June 9, 2017

1945. Nazis Ask for "Protective Custody"

Defeated German Forces Organize for Sympathy
Liberated Soviet prisoners of war at the Eselheide camp in Germany celebrate with an American soldier of the Ninth United States Army, April 18, 1945 (source)
From the Australian Daily Telegraph and North Murchison and Pilbarra Gazette, August 31, 1945:
A story of Germans running to the allied forces for protection against the erstwhile slave-workers whom they've persistently humiliated and ill-treated was told in a despatch by Bill Downs of the C.B.S. in one of the B.B.C. war reports.

A Russian boy, he said, had come to the Allied Military Government authorities and very seriously but politely asked for permission to go back and kill a brutal farmer he and other Russian boys had been forced to work under. The Military Government official explained that no punishment must be meted out until these people had had a fair trial. The Russian slave-workers looked dissatisfied and walked away. Whether or not they went back to deal with the ruthless farmer Downs didn't know. But he affirmed that the Germans' fear of the people they had maltreated is great. "They are finding out that it is really dangerous to try to be a super-race; that other peoples whom they have labelled as sub-human just don't stay that way."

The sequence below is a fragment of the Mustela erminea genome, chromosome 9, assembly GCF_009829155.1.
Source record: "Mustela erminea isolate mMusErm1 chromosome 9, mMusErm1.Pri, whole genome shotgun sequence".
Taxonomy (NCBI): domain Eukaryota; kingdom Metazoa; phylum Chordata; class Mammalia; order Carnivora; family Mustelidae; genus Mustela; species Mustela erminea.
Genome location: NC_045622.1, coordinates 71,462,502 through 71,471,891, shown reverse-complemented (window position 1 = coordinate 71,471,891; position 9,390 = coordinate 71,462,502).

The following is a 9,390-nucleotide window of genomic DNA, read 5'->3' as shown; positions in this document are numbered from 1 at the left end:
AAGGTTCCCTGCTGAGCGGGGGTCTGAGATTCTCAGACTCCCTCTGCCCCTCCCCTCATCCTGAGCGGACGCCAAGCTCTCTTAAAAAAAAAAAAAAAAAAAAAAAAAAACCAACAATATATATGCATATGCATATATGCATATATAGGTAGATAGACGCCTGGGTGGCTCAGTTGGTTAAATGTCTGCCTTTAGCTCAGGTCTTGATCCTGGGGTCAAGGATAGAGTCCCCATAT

As a result of that discovery these supermen were actually coming to their conquerors—to be protected from their own former victims. Downs added:—"It is a great pleasure to hear the military authorities explain that we are not there to protect Germans and that if anyone needs help it will be the slave-labourers who'll get it."

The Germans are adopting all sorts of methods to break down the non-fraternisation rule. Frank Gillard, B.B.C. correspondent, says that they try to catch the eyes and then the ears of our troops. Snatches of conversation are made audible with the intention that they shall be overheard. They endeavour to arouse pity for themselves as the victims of devastation; they stress racial and cultural likenesses between themselves and the Allies. They make special appeals for "generosity and fair play." They do all they can to evoke the sympathy of Allied men.

"So far," Gillard says, "they've had to deal mainly with combat troops, who've suffered enough at German hands to be hardened against all the wiles and wheedling of the civilian population. So the Germans have failed entirely to break down the non-fraternisation rule.

"Their concerted efforts call to mind that Ludendorff, when asked towards the end of World War I what he would do if Germany lost, replied:—'Organise sympathy for Germany.'"